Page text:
Re: Dysplastic Nevus - what does it mean?
A dysplastic nevus is what is called an atypical mole. Simply put: these are usually benign, but may resemble melanoma. Almost 10% of Causasions have these types of moles (so you are not alone), and if you have one, you are at an increased risk for developing a melanoma. Note: This does NOT mean you WILL develop melanoma.
Moles/skin cancer is such a weird thing. A mole can go along for years just sitting there, looking the same year after decade. Then, all of a sudden, and for no reason, it will suddenly begin to change in some way. It's almost as if your body is a canvas, and the painter isn't finished yet. This is when moles are serious and should be looked at (and it might still not signify melanoma, go figure). Other times, you might have a mole that has been atypical for some reason (size, shape, border) for most or all of your life, and for some reason, a doctor will have a "feeling" about it and want to remove it. Chances are, if the mole has been there a long time, and has not been changing, it's benign and you will be okay.
As far as changes coming but they couldn't tell - I would find that highly unlikely. I'm a little confused by your doctor wanting to excise the area. If the biopsy doesn't reveal any melanoma, what's the point? Or does this mean the derm wants to re-do the biopsy? In melanoma-speak, an excision means to remove the surrounding tissue of a mole - something in the neighborhood of 6 centimeters. I have a 3" scar on my knee where my 1/8" diameter melanoma was located, just to give you an idea. So perhaps we are using different terms here.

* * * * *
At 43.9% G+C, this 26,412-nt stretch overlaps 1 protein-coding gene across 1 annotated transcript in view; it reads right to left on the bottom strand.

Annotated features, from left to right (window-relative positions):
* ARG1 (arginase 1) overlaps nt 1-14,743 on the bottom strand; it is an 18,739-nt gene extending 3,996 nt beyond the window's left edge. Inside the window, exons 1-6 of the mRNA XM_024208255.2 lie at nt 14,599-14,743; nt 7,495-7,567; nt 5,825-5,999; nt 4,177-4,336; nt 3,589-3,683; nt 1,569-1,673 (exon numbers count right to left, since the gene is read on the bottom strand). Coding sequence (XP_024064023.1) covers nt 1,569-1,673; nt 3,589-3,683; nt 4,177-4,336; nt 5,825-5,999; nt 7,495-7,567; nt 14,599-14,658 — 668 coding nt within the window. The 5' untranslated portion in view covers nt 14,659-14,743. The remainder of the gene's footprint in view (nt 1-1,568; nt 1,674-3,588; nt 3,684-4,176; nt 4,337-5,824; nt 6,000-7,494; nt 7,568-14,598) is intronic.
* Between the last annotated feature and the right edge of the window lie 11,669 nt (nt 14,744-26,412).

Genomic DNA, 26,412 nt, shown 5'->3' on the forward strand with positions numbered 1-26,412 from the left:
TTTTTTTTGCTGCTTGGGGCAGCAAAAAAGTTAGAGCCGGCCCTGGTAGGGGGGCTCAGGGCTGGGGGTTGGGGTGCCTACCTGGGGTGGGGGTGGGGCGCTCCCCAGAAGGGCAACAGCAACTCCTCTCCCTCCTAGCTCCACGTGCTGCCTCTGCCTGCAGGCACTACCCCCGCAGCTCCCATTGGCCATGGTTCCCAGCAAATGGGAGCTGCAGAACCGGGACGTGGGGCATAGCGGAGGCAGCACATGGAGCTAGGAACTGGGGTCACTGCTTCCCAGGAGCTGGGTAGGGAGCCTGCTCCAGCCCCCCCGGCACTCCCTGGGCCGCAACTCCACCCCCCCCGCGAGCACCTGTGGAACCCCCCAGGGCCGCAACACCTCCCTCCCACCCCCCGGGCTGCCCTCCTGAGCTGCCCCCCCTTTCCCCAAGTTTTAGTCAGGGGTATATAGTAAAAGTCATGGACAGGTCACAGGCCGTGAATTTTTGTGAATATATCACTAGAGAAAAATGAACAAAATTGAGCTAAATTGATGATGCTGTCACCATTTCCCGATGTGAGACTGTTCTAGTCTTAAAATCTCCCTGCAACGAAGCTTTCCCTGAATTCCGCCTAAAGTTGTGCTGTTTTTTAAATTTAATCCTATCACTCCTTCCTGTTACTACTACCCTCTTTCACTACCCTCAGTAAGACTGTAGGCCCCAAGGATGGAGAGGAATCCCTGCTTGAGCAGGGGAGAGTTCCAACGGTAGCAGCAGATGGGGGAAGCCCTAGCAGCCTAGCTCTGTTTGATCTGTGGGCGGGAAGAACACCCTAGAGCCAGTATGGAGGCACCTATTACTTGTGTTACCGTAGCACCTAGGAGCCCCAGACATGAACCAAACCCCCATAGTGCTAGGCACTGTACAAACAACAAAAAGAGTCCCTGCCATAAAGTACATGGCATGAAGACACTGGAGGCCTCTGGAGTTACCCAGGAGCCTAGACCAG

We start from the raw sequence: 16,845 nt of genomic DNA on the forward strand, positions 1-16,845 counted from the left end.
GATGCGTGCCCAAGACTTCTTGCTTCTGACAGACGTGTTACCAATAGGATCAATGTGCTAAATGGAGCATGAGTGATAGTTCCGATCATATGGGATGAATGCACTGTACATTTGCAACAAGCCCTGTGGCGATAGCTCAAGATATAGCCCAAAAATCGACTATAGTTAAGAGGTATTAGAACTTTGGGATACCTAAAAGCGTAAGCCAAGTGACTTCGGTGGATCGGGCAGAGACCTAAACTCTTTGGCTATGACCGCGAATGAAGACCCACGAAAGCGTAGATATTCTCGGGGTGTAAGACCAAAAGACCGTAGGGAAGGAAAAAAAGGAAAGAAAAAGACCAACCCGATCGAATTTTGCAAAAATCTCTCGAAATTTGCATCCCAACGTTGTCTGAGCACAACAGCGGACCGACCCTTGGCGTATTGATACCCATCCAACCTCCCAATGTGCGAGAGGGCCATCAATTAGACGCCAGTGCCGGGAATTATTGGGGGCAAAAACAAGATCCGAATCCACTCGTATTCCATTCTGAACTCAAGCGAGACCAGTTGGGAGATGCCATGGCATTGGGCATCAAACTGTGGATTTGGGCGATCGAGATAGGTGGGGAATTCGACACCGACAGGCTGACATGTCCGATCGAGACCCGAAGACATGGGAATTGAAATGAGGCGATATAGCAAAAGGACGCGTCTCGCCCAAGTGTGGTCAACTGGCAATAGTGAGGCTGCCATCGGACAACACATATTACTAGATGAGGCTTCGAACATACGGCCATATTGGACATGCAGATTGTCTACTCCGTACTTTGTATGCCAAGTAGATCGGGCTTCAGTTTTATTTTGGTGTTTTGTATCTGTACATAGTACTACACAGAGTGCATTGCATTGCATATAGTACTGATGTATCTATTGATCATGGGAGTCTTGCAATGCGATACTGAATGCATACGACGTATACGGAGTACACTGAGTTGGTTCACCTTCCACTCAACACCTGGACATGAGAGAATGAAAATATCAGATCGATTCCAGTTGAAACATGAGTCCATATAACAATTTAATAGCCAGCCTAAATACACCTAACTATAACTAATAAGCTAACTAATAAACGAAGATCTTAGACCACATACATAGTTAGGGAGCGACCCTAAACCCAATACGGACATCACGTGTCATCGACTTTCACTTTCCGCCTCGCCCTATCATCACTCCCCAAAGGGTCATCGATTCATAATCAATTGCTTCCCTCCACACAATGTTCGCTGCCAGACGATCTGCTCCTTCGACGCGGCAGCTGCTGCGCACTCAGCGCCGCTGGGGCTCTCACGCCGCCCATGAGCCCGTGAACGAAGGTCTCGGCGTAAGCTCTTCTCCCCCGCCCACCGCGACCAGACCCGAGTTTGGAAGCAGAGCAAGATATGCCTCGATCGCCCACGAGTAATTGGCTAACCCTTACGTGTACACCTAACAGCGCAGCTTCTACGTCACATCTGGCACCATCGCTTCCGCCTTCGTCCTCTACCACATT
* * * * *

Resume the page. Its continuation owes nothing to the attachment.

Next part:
If the biopsy has returned clear (no cancer cells), then there should be no further treatment. You should do regular skin checks, though. If the biopsy returned with evidence of cancer cells, then you will need to have a wide excision - what I mentioned above - and, if clear margins are determined (no cancer cells in the surrounding tissue) you will be staged, depending on the depth of the skin cancer. HOWEVER, dysplastic nevus is NOT EQUAL to skin cancer, so I'm more than a little confused as to what your derm is looking to do.
I'm not sure if this helps much...I hope it does!